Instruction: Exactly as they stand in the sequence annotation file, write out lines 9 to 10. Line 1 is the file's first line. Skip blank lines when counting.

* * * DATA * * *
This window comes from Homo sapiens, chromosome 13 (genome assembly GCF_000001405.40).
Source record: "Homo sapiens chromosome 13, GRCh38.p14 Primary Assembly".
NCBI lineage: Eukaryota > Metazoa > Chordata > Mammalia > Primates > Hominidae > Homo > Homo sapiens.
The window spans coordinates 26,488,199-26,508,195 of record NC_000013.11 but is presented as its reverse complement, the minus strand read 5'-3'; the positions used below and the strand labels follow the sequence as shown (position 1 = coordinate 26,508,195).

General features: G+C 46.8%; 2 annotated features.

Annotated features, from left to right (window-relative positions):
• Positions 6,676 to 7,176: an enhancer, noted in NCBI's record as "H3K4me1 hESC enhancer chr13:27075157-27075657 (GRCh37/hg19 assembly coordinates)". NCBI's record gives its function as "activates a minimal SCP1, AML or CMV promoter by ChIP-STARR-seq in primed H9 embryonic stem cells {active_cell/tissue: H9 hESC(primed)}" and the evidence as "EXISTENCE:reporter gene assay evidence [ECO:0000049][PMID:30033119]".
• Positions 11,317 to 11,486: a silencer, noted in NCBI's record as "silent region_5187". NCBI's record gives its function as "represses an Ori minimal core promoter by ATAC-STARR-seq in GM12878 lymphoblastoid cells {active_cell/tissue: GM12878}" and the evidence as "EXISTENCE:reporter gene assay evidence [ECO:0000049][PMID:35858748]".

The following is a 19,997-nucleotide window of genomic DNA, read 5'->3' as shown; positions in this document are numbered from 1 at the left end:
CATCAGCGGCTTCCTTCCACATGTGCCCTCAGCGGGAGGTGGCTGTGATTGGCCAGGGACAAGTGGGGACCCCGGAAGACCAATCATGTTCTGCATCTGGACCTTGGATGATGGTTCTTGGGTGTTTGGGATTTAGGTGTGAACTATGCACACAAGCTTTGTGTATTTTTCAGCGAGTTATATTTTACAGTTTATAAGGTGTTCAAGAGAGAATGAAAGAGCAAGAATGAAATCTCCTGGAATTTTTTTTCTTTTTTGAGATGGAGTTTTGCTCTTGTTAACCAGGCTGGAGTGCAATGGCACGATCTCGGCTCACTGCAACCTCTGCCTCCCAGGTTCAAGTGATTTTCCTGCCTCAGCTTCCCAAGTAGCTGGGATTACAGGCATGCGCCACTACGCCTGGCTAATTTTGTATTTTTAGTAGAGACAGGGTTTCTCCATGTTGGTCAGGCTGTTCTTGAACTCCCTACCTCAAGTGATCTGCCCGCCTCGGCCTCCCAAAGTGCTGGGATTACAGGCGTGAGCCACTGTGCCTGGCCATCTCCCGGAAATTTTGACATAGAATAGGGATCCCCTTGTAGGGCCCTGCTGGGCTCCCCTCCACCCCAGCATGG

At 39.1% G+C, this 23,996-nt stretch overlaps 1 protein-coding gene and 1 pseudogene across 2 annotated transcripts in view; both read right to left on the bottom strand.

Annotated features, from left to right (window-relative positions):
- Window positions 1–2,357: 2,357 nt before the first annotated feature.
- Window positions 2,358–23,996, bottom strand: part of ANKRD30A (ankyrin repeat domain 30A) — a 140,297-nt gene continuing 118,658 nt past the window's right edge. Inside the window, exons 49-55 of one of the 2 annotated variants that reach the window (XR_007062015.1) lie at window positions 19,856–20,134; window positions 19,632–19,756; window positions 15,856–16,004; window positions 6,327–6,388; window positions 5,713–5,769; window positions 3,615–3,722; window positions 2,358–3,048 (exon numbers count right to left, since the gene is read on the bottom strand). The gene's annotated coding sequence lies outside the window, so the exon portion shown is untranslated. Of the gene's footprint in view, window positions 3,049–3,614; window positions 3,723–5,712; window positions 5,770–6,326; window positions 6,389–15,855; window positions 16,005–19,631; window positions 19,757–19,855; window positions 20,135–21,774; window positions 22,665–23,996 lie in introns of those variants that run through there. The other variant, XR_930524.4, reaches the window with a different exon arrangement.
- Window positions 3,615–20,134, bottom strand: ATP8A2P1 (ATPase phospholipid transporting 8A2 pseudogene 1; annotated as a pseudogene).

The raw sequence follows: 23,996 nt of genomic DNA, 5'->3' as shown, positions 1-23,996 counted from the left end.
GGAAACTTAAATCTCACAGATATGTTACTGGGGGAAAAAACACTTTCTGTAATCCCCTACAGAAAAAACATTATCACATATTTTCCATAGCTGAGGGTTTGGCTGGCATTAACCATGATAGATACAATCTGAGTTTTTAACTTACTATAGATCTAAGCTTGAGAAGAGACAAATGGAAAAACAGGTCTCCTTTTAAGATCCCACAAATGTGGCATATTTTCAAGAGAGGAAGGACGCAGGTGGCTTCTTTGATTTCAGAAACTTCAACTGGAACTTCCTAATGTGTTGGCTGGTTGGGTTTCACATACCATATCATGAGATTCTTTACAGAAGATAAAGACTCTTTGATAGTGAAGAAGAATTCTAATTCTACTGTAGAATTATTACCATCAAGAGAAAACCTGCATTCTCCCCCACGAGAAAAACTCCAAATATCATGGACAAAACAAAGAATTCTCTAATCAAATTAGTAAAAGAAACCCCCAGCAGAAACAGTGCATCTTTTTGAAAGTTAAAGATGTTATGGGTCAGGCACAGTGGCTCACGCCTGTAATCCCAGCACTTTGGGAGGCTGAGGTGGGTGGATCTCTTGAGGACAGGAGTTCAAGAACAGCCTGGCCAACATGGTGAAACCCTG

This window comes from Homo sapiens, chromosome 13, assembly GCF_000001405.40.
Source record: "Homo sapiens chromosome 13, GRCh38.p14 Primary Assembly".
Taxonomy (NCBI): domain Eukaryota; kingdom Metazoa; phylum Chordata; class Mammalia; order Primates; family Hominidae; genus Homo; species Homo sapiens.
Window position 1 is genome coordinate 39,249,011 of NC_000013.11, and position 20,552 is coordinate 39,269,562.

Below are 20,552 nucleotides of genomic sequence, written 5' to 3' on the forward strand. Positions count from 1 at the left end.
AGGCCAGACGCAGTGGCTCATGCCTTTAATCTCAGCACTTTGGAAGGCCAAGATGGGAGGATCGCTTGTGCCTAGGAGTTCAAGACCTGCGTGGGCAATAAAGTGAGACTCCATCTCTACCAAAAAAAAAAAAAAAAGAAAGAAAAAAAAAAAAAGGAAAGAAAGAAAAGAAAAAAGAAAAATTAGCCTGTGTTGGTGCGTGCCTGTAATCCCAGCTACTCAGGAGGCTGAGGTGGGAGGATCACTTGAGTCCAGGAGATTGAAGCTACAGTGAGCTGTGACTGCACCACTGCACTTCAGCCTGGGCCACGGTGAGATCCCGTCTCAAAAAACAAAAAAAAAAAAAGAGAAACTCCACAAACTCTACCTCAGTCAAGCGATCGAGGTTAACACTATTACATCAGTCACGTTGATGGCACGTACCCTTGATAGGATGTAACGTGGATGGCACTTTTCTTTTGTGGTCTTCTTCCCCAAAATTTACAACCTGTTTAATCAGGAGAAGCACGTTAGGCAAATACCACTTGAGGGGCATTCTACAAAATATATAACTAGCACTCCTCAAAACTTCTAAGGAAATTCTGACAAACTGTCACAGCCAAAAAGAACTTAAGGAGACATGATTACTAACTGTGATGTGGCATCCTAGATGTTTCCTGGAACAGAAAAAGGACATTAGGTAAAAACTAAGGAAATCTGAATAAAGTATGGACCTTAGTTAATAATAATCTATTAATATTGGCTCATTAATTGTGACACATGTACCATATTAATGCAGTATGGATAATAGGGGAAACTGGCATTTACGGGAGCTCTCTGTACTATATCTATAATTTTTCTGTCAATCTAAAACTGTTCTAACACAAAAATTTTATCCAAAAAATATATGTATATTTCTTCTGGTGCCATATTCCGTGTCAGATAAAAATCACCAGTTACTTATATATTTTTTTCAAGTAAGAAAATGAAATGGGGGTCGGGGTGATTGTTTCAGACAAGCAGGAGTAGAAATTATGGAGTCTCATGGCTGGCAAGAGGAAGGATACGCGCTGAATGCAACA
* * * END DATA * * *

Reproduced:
The following is a 19,997-nucleotide window of genomic DNA, read 5'->3' as shown; positions in this document are numbered from 1 at the left end:
CATCAGCGGCTTCCTTCCACATGTGCCCTCAGCGGGAGGTGGCTGTGATTGGCCAGGGACAAGTGGGGACCCCGGAAGACCAATCATGTTCTGCATCTGGACCTTGGATGATGGTTCTTGGGTGTTTGGGATTTAGGTGTGAACTATGCACACAAGCTTTGTGTATTTTTCAGCGAGTTATATTTTACAGTTTATAAGGTGTTCAAGAGAGAATGAAAGAGCAAGAATGAAATCTCCTGGAATTTTTTTTCTTTTTTGAGATGGAGTTTTGCTCTTGTTAACCAGGCTGGAGTGCAATGGCACGATCTCGGCTCACTGCAACCTCTGCCTCCCAGGTTCAAGTGATTTTCCTGCCTCAGCTTCCCAAGTAGCTGGGATTACAGGCATGCGCCACTACGCCTGGCTAATTTTGTATTTTTAGTAGAGACAGGGTTTCTCCATGTTGGTCAGGCTGTTCTTGAACTCCCTACCTCAAGTGATCTGCCCGCCTCGGCCTCCCAAAGTGCTGGGATTACAGGCGTGAGCCACTGTGCCTGGCCATCTCCCGGAAATTTTGACATAGAATAGGGATCCCCTTGTAGGGCCCTGCTGGGCTCCCCTCCACCCCAGCATGG